Research team reports first evidence ovarian cancer screening can save lives

One of the largest randomised trials ever conducted has concluded that ovarian cancer screening may reduce mortality by an estimated 20%.

Ian Jacobs

President and Vice-Chancellor Professor Ian Jacobs

One of the largest randomised trials ever conducted has concluded that ovarian cancer screening may reduce mortality by an estimated 20%.

The results from The United Kingdom Collaborative Trial of Ovarian Cancer Screening (UKCTOCS) – which screened more than 200,000 women – are published today (Thursday) in The Lancet.

The results are the latest development in a research program led for 30 years by UNSW President and Vice-Chancellor Professor Ian Jacobs. The 14-year UKCTOCS trial was coordinated from University College London (UCL) and involved 202,638 post-menopausal women aged 50 to 74 in 13 regions of the UK. It was funded by the UK Medical Research Council, Cancer Research UK, the Department of Health for England, and charity The Eve Appeal.

The screening is based on an annual blood test called ROCA*, which uses a statistical calculation to interpret changing levels over time of a blood protein, CA125, which is linked to ovarian cancer.

Participants in the trial – the world’s largest for ovarian cancer screening – were followed for up to 14 years. Longer follow-up is needed to determine the ultimate mortality reduction and if screening the general population is cost effective.

Speaking from London, where the results were announced to trial participants and collaborators, Professor Jacobs said the findings provided “a key piece in the jigsaw necessary for effective ovarian cancer screening”.

“I am delighted that the UKCTOCS results suggest that early detection of ovarian cancer by screening can save lives. Longer follow up is needed but this brings hope in the fight against a disease for which the outlook for women is poor and has not improved much during the last three decades.

Ovarian cancer

Image: iStock

“Our research team has previously established that screening is acceptable to women, has a high detection rate and a low false positive rate.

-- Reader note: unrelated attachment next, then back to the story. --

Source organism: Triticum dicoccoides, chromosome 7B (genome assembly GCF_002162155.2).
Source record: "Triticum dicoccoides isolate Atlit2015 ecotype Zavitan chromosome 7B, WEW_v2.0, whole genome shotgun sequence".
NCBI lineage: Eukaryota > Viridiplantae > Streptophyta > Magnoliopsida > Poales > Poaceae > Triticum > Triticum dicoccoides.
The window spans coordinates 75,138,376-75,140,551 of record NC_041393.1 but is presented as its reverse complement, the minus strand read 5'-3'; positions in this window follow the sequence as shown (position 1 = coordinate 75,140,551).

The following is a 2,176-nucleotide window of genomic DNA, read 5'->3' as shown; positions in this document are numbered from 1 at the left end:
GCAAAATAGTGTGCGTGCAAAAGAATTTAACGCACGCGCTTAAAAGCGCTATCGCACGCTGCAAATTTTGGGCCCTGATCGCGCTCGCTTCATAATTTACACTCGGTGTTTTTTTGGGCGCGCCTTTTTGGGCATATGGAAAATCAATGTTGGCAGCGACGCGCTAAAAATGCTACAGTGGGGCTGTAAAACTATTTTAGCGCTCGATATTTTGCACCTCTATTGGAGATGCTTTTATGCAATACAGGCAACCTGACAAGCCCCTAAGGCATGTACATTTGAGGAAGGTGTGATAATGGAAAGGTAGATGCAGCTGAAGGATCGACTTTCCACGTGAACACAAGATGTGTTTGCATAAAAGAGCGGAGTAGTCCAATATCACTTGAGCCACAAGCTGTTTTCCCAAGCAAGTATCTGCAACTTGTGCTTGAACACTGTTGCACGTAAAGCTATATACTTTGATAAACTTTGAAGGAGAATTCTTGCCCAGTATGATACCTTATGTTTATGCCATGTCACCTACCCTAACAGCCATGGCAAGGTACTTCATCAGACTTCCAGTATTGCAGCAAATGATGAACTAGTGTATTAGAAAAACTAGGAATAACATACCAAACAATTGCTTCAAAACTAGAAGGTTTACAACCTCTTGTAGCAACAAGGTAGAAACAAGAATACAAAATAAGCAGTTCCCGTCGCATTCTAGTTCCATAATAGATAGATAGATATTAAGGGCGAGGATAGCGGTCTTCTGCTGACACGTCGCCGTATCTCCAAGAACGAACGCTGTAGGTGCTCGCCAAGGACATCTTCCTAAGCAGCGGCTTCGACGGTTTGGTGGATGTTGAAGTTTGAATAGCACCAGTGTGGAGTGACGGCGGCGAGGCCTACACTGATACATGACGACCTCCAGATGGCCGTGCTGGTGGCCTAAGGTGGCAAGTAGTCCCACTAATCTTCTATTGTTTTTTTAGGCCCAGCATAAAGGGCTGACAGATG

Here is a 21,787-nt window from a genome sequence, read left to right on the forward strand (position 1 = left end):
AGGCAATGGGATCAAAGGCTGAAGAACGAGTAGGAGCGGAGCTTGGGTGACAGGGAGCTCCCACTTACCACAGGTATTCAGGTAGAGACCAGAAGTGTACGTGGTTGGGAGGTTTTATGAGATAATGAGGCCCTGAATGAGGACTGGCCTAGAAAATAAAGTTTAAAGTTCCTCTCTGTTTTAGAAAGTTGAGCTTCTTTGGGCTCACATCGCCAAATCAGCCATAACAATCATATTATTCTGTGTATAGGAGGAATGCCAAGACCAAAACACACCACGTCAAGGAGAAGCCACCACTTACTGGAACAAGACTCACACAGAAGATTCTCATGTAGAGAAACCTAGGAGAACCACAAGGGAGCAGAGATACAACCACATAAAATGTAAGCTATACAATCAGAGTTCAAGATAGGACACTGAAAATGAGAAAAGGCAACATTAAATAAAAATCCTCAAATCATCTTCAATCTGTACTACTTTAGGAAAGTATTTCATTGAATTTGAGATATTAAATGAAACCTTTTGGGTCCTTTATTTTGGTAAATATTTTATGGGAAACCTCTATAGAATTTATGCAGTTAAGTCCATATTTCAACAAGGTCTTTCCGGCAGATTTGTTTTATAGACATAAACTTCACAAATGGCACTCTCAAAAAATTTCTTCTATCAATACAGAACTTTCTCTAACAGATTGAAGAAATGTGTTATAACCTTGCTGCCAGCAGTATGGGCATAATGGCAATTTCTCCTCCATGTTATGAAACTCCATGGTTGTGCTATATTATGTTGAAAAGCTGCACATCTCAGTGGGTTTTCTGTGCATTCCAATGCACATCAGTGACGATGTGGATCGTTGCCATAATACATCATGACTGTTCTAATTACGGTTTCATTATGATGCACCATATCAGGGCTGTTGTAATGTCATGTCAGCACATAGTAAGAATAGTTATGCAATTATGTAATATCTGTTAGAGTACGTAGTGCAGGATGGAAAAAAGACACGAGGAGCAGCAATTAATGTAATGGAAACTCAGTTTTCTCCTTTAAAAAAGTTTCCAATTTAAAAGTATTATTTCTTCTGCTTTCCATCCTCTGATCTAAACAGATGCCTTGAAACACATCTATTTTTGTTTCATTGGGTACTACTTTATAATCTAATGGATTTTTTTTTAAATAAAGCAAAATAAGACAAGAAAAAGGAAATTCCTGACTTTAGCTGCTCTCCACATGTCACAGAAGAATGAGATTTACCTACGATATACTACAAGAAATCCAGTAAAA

“Now we have the first evidence to suggest screening can reduce the number of women dying from the disease by an estimated 15% to 28%,” Professor Jacobs said

I am passionate about pushing ahead with research that has the potential to save the lives of the thousands of women threatened by ovarian cancer each year.

An additional follow up of trial participants over a further two to three years would provide clarity about the precise reduction in mortality, he said.

Ovarian cancer continues to be diagnosed at an advanced stage, with 60% of patients dying within five years of diagnosis. UKCTOCS tested the hypothesis that screening for ovarian cancer in the general population can reduce disease mortality without significant harm (as compared with screening programs for other cancers).

Professor Jacobs continues to maintain his research activity alongside his role as President and Vice-Chancellor at UNSW.

"My leadership role at UNSW is my absolute priority but I am fortunate to have an established ongoing program of research and a network of outstanding collaborators in the UK and USA, which enables me to continue my research work.

“I am passionate about pushing ahead with research that has the potential to save the lives of the thousands of women threatened by ovarian cancer each year. My hope is that by the end of my career, ovarian cancer screening will be established as a standard test around the world alongside breast and cervical cancer screening,” Professor Jacobs said.

UCL’s Professor Usha Menon, the trial’s co-investigator, said: “UKCTOCS has been an immense research effort spanning 14 years, over 200,000 women and 700,000 annual screens. Finally we have data which suggests that screening may prevent ovarian cancer deaths. This is welcome news and provides fresh impetus for renewed efforts in this area.”

The study authors noted the scale of relative reduction in mortality is in keeping with findings from breast cancer randomised screening trials, which vary between 15% to 25%, with more recent estimates of 13% to 17% in meta-analyses of observational studies.

Professor Jacobs and the other authors concluded: “The evidence from UKCTOCS suggests that carefully conducted screening using a multimodal strategy detects ovarian cancer sufficiently early to alter the natural history of the disease and reduce mortality. This opens up a new era in ovarian cancer research and care.

“Whether or not population screening is justified will depend upon a range of factors including further follow-up to determine the full extent of the mortality reduction and health economic analyses. Meanwhile, efforts can be made to refine ovarian cancer screening, develop tests with greater sensitivity and more lead time, and improve ways to risk stratify the population,” the authors said.

*The Risk of Ovarian Cancer Algorithm (ROCA) was co-invented by Professor Jacobs in 1996 and is licensed to Abcodia Ltd, a UCL spin-off company, of which Professor Jacobs is a non-executive director and shareholder. Professor Menon is also a shareholder. The ROCA test gives a more accurate calculation of a woman’s individual risk of having ovarian cancer, compared with an alternative method that uses a one-off blood test measuring a fixed ‘cut-off’ point for CA125.